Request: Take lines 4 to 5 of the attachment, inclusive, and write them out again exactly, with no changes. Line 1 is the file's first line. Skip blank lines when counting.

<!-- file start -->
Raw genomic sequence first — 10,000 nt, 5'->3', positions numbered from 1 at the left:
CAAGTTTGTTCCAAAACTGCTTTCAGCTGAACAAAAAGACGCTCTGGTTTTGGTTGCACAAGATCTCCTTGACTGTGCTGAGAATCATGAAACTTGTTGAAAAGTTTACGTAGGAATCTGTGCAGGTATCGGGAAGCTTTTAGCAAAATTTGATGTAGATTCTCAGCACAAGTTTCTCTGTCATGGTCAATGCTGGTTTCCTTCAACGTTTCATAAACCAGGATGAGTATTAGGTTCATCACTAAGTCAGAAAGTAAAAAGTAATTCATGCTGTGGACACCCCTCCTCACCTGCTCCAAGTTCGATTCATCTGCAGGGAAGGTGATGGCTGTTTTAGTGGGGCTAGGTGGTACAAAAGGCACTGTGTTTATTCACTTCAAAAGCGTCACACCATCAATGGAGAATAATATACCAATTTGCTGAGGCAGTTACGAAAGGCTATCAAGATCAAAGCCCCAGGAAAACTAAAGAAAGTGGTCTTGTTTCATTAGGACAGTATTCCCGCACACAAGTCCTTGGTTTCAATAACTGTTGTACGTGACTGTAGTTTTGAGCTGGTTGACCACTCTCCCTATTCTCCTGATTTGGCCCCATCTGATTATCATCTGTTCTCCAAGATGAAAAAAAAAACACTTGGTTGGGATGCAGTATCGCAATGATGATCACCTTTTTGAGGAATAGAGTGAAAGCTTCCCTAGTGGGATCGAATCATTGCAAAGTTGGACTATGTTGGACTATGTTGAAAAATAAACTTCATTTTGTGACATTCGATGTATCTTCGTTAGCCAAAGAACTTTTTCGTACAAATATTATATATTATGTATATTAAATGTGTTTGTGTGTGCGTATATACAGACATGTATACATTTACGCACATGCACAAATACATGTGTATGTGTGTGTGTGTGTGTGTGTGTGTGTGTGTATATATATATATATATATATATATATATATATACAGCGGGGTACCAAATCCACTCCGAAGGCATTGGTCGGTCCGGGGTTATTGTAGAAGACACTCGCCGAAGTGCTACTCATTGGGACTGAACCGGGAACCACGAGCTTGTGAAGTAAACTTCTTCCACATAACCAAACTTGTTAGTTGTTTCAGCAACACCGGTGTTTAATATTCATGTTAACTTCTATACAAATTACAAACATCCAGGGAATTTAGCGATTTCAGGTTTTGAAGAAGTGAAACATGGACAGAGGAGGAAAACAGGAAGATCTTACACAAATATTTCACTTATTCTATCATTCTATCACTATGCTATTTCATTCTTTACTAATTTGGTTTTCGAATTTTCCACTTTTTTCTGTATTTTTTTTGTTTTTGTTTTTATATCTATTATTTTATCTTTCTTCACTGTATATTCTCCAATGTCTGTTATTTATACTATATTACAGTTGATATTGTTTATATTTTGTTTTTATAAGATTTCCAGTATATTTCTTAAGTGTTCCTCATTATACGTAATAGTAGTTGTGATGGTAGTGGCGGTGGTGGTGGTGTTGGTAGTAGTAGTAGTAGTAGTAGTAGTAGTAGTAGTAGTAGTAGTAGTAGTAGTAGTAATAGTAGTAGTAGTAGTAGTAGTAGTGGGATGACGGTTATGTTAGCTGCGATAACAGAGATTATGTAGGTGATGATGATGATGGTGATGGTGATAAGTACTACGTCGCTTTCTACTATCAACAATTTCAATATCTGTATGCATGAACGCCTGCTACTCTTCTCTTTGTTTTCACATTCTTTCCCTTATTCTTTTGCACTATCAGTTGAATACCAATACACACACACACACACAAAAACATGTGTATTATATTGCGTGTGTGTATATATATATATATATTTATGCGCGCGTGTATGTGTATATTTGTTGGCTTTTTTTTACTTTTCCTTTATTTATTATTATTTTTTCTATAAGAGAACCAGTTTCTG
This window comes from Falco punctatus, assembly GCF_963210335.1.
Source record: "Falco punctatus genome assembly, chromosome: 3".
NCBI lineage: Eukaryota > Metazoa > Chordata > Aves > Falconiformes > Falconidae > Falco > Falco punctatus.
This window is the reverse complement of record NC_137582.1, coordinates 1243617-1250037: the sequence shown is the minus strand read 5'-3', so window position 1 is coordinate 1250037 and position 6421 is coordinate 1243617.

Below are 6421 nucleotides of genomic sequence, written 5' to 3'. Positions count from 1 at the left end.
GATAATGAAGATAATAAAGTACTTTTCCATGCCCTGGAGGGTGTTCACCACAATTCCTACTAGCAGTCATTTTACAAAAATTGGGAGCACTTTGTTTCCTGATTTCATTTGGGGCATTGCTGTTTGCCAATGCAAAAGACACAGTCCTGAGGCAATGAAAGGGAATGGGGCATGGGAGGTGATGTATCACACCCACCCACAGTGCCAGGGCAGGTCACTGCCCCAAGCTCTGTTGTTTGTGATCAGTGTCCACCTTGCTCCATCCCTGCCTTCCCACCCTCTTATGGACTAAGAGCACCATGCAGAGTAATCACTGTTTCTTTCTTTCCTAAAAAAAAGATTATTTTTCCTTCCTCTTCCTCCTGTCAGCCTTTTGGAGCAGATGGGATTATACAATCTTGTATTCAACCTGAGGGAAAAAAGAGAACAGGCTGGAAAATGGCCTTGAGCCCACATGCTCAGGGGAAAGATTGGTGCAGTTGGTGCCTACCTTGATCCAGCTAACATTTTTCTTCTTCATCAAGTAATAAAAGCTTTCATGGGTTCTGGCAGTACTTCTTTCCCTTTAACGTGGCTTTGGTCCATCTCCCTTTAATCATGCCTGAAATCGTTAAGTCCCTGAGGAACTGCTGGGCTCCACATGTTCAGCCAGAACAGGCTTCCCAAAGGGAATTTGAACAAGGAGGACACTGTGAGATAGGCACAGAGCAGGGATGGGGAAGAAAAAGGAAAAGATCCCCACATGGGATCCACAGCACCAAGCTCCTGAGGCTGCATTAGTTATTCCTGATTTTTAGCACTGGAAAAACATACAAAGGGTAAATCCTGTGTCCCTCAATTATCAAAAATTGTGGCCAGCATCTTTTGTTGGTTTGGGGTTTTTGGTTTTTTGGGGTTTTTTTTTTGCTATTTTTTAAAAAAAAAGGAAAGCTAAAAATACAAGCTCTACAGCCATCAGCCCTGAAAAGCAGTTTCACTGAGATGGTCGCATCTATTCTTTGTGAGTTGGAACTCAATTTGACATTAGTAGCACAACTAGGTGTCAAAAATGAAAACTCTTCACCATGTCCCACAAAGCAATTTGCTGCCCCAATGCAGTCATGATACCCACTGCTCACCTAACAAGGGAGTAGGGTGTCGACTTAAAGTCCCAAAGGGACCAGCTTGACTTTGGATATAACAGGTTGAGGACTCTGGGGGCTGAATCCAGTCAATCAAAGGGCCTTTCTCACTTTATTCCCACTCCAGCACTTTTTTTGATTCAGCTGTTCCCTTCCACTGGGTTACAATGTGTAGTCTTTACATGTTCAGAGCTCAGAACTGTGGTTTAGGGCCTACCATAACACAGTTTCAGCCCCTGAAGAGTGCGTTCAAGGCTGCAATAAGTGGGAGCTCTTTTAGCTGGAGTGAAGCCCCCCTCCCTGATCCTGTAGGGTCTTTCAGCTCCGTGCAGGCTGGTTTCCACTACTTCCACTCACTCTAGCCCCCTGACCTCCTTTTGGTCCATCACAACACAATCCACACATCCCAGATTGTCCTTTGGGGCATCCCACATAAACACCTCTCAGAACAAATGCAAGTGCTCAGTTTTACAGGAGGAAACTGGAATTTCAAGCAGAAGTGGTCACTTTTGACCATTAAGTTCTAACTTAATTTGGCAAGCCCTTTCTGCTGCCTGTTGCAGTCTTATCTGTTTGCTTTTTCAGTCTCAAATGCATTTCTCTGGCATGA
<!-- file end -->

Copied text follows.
Source record: "Falco punctatus genome assembly, chromosome: 3".
NCBI lineage: Eukaryota > Metazoa > Chordata > Aves > Falconiformes > Falconidae > Falco > Falco punctatus.